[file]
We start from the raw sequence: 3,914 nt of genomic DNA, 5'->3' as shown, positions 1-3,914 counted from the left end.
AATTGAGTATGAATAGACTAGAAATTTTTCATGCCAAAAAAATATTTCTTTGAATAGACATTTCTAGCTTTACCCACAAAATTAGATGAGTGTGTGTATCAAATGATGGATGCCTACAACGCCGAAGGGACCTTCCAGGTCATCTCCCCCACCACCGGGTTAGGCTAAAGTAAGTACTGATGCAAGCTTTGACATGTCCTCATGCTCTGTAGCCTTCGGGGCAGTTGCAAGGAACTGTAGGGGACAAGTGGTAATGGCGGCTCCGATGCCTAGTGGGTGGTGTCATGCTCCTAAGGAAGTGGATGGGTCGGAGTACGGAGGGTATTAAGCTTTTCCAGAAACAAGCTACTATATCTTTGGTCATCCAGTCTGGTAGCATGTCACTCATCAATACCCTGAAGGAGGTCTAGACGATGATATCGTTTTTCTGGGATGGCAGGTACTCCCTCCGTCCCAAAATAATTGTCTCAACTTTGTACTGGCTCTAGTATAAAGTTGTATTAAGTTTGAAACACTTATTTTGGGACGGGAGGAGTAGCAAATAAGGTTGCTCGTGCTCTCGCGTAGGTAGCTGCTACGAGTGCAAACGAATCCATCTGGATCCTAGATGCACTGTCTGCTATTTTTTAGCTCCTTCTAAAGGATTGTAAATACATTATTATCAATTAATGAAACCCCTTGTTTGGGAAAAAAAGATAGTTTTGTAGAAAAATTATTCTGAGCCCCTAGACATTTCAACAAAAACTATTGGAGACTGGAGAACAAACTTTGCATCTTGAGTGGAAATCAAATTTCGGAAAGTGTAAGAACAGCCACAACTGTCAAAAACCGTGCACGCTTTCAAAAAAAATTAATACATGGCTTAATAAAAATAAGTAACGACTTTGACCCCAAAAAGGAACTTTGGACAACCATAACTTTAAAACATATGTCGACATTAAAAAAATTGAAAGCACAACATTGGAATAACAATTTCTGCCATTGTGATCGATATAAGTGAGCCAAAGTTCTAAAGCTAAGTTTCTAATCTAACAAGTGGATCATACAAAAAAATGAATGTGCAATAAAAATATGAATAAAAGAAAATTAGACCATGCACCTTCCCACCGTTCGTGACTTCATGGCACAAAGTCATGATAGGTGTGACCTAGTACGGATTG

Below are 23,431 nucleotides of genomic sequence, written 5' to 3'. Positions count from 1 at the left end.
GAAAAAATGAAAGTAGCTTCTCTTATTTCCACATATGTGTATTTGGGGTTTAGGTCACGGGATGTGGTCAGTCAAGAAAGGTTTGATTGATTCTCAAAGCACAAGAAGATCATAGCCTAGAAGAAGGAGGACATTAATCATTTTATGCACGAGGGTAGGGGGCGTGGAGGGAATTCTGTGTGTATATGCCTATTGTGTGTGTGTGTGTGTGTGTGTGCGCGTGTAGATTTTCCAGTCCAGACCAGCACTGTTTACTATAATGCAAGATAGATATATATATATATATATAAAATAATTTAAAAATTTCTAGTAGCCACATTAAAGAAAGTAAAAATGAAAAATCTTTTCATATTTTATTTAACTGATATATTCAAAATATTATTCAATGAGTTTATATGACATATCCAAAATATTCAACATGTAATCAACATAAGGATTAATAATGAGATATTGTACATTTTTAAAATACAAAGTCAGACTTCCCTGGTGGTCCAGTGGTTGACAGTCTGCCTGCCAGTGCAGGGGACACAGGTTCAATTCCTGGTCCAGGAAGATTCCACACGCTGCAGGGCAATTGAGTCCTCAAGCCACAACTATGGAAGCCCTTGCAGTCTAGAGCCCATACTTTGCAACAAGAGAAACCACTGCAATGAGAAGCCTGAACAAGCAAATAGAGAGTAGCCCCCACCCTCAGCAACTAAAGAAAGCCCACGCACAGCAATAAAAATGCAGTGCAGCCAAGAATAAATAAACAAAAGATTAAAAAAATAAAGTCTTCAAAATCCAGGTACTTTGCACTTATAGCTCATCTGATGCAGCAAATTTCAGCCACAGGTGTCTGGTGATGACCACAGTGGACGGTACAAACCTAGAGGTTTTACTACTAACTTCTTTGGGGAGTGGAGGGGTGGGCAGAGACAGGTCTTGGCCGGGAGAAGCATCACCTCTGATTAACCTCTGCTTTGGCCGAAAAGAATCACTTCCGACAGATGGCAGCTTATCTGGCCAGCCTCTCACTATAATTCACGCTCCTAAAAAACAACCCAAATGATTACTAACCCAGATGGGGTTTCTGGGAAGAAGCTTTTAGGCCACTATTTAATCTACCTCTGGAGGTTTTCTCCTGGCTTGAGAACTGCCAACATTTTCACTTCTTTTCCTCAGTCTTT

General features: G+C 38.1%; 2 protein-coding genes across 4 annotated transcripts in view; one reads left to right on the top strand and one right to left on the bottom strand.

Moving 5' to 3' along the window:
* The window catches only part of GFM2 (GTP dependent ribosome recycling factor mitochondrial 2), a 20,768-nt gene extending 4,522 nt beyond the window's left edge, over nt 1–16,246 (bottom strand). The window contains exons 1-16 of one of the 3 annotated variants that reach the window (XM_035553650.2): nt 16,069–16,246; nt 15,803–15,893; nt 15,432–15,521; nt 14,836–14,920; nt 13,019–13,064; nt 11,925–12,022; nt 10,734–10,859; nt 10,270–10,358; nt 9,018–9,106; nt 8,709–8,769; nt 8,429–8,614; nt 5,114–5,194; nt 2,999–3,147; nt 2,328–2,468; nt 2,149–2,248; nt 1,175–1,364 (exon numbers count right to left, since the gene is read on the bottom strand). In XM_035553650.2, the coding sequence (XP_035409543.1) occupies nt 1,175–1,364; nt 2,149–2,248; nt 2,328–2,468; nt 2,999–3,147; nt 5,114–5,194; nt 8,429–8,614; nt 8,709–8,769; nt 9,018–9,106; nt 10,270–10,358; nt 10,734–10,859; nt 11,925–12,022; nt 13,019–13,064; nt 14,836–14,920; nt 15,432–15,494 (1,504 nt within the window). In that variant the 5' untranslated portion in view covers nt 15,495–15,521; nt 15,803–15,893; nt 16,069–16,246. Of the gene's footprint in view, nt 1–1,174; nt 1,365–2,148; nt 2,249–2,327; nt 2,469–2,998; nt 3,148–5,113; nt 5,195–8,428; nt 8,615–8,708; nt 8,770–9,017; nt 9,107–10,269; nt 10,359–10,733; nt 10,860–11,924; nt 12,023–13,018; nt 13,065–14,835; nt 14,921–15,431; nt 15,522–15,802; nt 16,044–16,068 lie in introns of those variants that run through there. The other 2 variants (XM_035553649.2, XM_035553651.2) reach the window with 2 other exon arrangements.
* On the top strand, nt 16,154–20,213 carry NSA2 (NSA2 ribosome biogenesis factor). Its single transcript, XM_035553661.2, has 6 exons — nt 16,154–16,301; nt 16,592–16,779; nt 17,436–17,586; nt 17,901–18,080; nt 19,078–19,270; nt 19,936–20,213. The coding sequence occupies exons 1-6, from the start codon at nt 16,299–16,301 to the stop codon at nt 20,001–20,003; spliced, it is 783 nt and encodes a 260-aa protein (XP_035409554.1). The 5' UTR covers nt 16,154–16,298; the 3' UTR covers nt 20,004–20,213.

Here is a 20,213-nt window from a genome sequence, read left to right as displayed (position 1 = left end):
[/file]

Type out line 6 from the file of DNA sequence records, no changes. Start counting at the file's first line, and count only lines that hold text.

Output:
Moving 5' to 3' along the window: